Shawnee Blake Larsen wishes he could have been just another guy on campus.
A police officer in suburban Kansas City, it was only a few years ago the 6-foot-7, 320-pound offensive lineman was the prized recruit of the University of Iowa. He was a Parade All-American, rated by several experts as the top offensive line prospect in the country.
Larsen never started a game.
"It's tough to stay grounded," he said, reflecting on a promising career gone awry. "You're the center of attention. You start to believe your own hype."
Larsen quit the Hawkeyes program after his junior year, one of many former high school stars whose college careers are tarnished by unfulfilled, and often unrealistic, expectations.
While injuries and academic problems have doomed many, experts and administrators increasingly say external influences - mainly fans and the media - are contributing to the downfall of high school athletes when they reach college.
In some cases, players develop a sense of entitlement that sets them up for failure, said Dr. Doug Gardner, a sports psychologist with ThinkSport Consulting Service in Lafayette, Calif. In other cases, athletes wilt under the pressure and scrutiny.
"A lot of young people get totally absorbed in the situation," Gardner said. "They're flattered that someone is interested in them."
R. Gerald Turner, co-chair of the Knight Commission on Intercollegiate Athletics, said the increased attention is "dramatically impinging upon the lives of student-athletes," turning them into commodities by people "who care nothing about them other than their news value."
Turner, the longtime president of Southern Methodist University, said there is a pressing need for reform in recruiting, but acknowledges there is no good way to curtail growing public interest.
"We've become very concerned with the intrusiveness of the whole process on the lives of these young people," Turner said, "as if nothing about college is of importance other than how many stars they get on their athletic ranking."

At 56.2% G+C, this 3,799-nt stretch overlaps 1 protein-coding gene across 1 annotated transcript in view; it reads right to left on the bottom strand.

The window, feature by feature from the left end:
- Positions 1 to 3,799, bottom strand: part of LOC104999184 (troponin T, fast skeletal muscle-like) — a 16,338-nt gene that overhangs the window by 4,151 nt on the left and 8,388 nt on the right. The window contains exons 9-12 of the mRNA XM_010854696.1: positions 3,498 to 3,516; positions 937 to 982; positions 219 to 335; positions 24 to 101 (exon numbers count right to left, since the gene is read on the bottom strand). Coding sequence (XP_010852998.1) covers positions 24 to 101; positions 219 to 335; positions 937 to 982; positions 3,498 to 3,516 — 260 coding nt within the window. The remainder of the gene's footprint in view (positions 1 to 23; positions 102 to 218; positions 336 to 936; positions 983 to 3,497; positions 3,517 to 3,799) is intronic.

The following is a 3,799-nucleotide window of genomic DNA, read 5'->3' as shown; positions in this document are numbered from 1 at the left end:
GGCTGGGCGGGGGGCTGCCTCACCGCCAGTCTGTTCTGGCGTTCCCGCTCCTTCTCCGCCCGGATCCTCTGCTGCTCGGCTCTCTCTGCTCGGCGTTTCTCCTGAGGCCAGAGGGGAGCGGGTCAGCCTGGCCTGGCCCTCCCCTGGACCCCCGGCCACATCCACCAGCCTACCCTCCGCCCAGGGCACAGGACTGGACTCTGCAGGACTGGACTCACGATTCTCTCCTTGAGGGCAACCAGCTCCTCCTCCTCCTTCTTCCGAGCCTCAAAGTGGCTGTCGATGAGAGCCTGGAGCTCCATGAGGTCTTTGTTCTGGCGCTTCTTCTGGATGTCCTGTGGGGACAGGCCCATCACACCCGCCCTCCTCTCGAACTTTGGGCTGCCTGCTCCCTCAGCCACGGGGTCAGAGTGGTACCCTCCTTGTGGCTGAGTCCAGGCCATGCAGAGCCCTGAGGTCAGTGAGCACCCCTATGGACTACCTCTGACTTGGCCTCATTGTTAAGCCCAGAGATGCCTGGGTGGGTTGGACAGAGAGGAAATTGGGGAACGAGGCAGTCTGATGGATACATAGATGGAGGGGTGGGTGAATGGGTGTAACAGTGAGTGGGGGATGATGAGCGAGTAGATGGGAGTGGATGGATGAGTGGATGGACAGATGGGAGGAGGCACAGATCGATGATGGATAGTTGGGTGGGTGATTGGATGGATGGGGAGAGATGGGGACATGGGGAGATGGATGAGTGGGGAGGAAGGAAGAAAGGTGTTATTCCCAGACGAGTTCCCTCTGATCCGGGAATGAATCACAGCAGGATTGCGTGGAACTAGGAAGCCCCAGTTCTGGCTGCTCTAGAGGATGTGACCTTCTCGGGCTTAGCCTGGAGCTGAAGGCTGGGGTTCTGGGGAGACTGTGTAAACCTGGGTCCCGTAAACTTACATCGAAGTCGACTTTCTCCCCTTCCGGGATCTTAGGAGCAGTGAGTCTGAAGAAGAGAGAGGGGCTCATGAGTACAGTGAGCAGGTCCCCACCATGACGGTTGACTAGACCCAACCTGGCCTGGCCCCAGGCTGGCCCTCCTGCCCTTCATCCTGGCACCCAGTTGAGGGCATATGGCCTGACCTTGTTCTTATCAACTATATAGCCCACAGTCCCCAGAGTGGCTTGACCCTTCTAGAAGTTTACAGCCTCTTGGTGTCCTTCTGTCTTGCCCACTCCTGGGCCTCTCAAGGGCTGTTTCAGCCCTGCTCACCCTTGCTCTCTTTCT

Companies such as Rivals.com and Scout.com have found a niche in recruiting coverage, and in turn are becoming the target of athletics reformers like Turner.
By the time the football signing period ended April 1, both sites had posted extensive profiles on nearly every player who signed a Division I letter of intent. Most were accompanied by photographs and video clips.
The news comes at a price, though. Many athletes say they get phone calls from reporters at least once a week, often more. Letters, e-mails and text-messages are almost constant.
"There are obviously some (players) who enjoy it," Turner said, "but plenty of others and their parents are crying out for a more controlled system."
Bobby Burton, editor-in-chief for Nashville, Tenn.-based Rivals.com, argues that his Web site provides a valuable watchdog service over the sometimes seedy world of recruiting, while delivering a product fans crave.
The popular network logged 1.6 billion page views last year, and many prospects and college athletes have subscriptions. Rivals.com consistently rates as one of the "stickiest" sports sites on the Internet, according to comScore Media Metrix, which compares the amount of time people spend on a Web site.